Winter can be a time that makes us all feel under the weather. Like us, our pets also notice the cold. Here is what to look out for with your pet in Winter.
Dr Adam Sternberg, Regional Clinical Director – NSW and ACT of Greencross Vets warns about the effects of the cold on arthritis sufferers. ‘As with humans, the cold weather can make arthritis symptoms worse,’ says Dr Adam Sternberg. ‘The first thing to look out for is a decrease in activity levels that could be due to the discomfort and pain from arthritic joints,’ he says. Book a health check with your local Greencross Vets if you’re concerned about your pet’s health.
Shelter from the cold
Adequate warmth and shelter are essential in combating the cold weather. Dr Sternberg reminds us – ‘Ensure your pet has adequate shelter and warmth. It may seem obvious, but double check that pets can safely shelter themselves from wet weather and wind.’ Some very old pets with severe joint disease may not have the capacity to remove themselves from the elements and seek out the shelter you are providing. They do need that extra TLC. Have them snug as a bug in a rug inside your home for that extra special comfort.
It’s also worthwhile to give pets warmer, padded bedding and more blankets so they can escape the cold. Know your pet – this is especially important for short-haired dogs that live outside. Breeds such as whippets can feel the cold more than other dogs.
Another option is to purchase a jacket or clothing to keep your pet warm if they feel comfortable wearing them. Also, consider bringing your pet inside at night if they’re older or a short-haired breed.
As we tend to stray away from exercise in colder weather, we may forget our pets’ activity needs. Decreased activity without a change in diet may impact your pet’s metabolism. Dr Sternberg thinks ‘In Wintertime, many people won’t exercise their dogs as much as in the Spring or Summer with the beautiful weather. If you know your dog will be getting less exercise – even if it means reducing the length or frequency of walks – remember to adjust their diet to avoid Winter weight gain.’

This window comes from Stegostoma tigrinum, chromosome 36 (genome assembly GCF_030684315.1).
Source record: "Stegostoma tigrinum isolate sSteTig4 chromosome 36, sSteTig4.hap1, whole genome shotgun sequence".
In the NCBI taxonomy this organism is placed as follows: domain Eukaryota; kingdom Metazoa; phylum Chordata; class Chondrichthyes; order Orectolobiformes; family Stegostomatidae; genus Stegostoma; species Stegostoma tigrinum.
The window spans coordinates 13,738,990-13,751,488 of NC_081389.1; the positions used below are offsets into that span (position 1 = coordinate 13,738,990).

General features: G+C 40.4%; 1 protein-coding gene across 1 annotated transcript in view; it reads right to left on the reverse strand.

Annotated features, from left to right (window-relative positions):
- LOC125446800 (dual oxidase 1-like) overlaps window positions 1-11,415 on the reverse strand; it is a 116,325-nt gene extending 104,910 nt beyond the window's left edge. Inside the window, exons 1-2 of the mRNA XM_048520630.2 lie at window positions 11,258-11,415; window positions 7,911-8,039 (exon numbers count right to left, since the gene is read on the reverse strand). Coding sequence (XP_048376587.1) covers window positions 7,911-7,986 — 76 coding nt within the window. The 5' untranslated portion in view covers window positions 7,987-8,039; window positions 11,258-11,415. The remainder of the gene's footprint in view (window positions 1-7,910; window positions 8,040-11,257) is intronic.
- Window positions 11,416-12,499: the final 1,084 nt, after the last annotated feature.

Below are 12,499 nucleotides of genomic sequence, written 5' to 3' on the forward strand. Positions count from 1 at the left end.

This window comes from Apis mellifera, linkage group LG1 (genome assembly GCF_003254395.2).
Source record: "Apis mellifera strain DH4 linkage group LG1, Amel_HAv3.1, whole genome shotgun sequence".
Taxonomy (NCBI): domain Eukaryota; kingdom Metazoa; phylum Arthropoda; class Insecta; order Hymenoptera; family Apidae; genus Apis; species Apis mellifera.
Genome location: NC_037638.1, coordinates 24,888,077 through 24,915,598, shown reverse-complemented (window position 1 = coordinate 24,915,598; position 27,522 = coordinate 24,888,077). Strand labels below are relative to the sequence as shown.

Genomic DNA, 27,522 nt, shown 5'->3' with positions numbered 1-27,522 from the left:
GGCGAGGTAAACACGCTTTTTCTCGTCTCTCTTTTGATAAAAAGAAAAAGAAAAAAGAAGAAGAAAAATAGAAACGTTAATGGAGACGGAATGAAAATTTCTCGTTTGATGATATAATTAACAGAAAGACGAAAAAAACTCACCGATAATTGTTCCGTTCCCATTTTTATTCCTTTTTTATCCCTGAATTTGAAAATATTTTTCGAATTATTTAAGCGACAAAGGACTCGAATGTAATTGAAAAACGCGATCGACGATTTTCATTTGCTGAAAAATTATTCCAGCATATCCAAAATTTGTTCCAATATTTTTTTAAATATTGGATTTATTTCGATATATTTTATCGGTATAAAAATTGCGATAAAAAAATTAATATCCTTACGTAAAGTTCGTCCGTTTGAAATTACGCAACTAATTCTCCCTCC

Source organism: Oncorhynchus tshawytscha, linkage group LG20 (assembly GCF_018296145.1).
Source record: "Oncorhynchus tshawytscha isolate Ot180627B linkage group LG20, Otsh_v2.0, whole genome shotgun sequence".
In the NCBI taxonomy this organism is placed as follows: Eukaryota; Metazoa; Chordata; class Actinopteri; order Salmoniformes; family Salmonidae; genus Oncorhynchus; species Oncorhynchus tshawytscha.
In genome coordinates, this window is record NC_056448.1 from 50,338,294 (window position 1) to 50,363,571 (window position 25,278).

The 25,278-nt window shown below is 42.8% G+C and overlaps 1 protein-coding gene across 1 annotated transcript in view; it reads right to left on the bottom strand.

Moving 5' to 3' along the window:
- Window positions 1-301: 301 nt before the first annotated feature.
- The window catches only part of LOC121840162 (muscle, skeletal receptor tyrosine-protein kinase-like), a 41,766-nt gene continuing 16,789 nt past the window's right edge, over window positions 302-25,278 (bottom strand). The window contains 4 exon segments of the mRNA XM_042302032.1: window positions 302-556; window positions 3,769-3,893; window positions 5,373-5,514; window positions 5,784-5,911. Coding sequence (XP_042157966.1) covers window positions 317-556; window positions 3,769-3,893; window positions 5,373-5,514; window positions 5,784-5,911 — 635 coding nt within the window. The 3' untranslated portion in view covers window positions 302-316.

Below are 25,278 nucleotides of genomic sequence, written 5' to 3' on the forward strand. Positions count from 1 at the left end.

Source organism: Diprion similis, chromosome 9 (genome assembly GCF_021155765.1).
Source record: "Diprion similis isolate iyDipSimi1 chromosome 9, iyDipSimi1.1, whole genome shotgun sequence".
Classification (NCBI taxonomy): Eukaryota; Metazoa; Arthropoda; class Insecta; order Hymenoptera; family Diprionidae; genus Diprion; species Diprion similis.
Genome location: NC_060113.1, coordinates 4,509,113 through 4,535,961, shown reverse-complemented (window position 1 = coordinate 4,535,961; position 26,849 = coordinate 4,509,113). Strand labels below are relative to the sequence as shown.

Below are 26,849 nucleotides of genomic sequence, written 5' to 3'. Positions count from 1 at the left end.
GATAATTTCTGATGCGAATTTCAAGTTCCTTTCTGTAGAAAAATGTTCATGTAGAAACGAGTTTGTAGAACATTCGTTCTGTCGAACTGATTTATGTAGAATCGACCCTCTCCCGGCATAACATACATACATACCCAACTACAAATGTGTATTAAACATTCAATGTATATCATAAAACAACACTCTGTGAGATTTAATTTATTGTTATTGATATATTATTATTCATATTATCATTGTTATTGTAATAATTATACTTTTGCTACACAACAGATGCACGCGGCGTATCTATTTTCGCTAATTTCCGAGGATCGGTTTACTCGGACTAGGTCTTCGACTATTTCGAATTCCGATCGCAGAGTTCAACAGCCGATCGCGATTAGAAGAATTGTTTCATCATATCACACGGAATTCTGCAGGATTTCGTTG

The same goes for cats, which can become less inclined to exercise or venture outside in winter. Ensure you’re exercising your cat regularly with playtime, and adjust their diet to align with activity levels.
Exercising in Winter
The cooler weather doesn’t mean our pets won’t enjoy exercise as much. ‘Most pets are happy to participate in regular exercise routines if they’re enjoying company with their owners,’ says Dr Sternberg. ‘Again, it’s important to be aware that they may be slower than normal, particularly if they’re older or have arthritis. Steady exercise and a good warm-up will reduce injury.’
If your pet is slower than usual, or acts “sluggish” or like they’re in pain – all of which can be exacerbated by colder weather – ensure you talk to your local Greencross Vets . By Booking a health check at your local Greencross clinic, your vet can advise you about treatment for conditions for arthritis, and about diet and exercise for your pet.